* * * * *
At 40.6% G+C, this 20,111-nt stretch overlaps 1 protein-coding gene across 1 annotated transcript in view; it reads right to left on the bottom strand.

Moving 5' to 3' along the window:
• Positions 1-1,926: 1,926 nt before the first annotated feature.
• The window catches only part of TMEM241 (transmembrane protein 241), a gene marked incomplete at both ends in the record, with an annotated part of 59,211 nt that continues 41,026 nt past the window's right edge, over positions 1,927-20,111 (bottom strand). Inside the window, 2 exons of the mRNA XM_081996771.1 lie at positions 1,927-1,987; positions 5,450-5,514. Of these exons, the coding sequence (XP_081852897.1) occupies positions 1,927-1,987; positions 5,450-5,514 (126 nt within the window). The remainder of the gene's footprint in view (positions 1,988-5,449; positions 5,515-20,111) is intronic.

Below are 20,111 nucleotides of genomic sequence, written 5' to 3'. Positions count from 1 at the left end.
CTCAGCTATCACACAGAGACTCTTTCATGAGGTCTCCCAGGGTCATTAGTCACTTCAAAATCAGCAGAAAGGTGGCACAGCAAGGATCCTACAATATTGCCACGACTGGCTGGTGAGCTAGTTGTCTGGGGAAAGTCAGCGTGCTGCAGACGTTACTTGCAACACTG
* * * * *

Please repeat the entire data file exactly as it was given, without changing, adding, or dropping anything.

At 40.6% G+C, this 20,111-nt stretch overlaps 1 protein-coding gene across 1 annotated transcript in view; it reads right to left on the bottom strand.

Moving 5' to 3' along the window:
• Positions 1-1,926: 1,926 nt before the first annotated feature.
• The window catches only part of TMEM241 (transmembrane protein 241), a gene marked incomplete at both ends in the record, with an annotated part of 59,211 nt that continues 41,026 nt past the window's right edge, over positions 1,927-20,111 (bottom strand). Inside the window, 2 exons of the mRNA XM_081996771.1 lie at positions 1,927-1,987; positions 5,450-5,514. Of these exons, the coding sequence (XP_081852897.1) occupies positions 1,927-1,987; positions 5,450-5,514 (126 nt within the window). The remainder of the gene's footprint in view (positions 1,988-5,449; positions 5,515-20,111) is intronic.

Below are 20,111 nucleotides of genomic sequence, written 5' to 3'. Positions count from 1 at the left end.
CTCAGCTATCACACAGAGACTCTTTCATGAGGTCTCCCAGGGTCATTAGTCACTTCAAAATCAGCAGAAAGGTGGCACAGCAAGGATCCTACAATATTGCCACGACTGGCTGGTGAGCTAGTTGTCTGGGGAAAGTCAGCGTGCTGCAGACGTTACTTGCAACACTG